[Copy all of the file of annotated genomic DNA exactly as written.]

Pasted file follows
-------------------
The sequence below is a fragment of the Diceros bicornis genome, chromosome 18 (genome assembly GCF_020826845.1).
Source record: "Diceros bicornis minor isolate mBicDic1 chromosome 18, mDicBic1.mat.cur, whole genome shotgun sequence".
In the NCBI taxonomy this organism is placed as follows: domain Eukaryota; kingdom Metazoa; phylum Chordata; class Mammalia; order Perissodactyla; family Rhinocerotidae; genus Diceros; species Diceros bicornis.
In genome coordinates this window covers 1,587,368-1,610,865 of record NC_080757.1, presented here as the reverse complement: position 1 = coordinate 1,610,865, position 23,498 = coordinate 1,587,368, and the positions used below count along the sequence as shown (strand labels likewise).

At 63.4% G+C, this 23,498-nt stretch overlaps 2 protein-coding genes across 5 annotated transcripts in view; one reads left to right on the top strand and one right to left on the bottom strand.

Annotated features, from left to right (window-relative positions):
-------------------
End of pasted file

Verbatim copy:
The sequence below is a fragment of the Diceros bicornis genome, chromosome 18 (genome assembly GCF_020826845.1).
Source record: "Diceros bicornis minor isolate mBicDic1 chromosome 18, mDicBic1.mat.cur, whole genome shotgun sequence".
In the NCBI taxonomy this organism is placed as follows: domain Eukaryota; kingdom Metazoa; phylum Chordata; class Mammalia; order Perissodactyla; family Rhinocerotidae; genus Diceros; species Diceros bicornis.
In genome coordinates this window covers 1,587,368-1,610,865 of record NC_080757.1, presented here as the reverse complement: position 1 = coordinate 1,610,865, position 23,498 = coordinate 1,587,368, and the positions used below count along the sequence as shown (strand labels likewise).

At 63.4% G+C, this 23,498-nt stretch overlaps 2 protein-coding genes across 5 annotated transcripts in view; one reads left to right on the top strand and one right to left on the bottom strand.

Annotated features, from left to right (window-relative positions):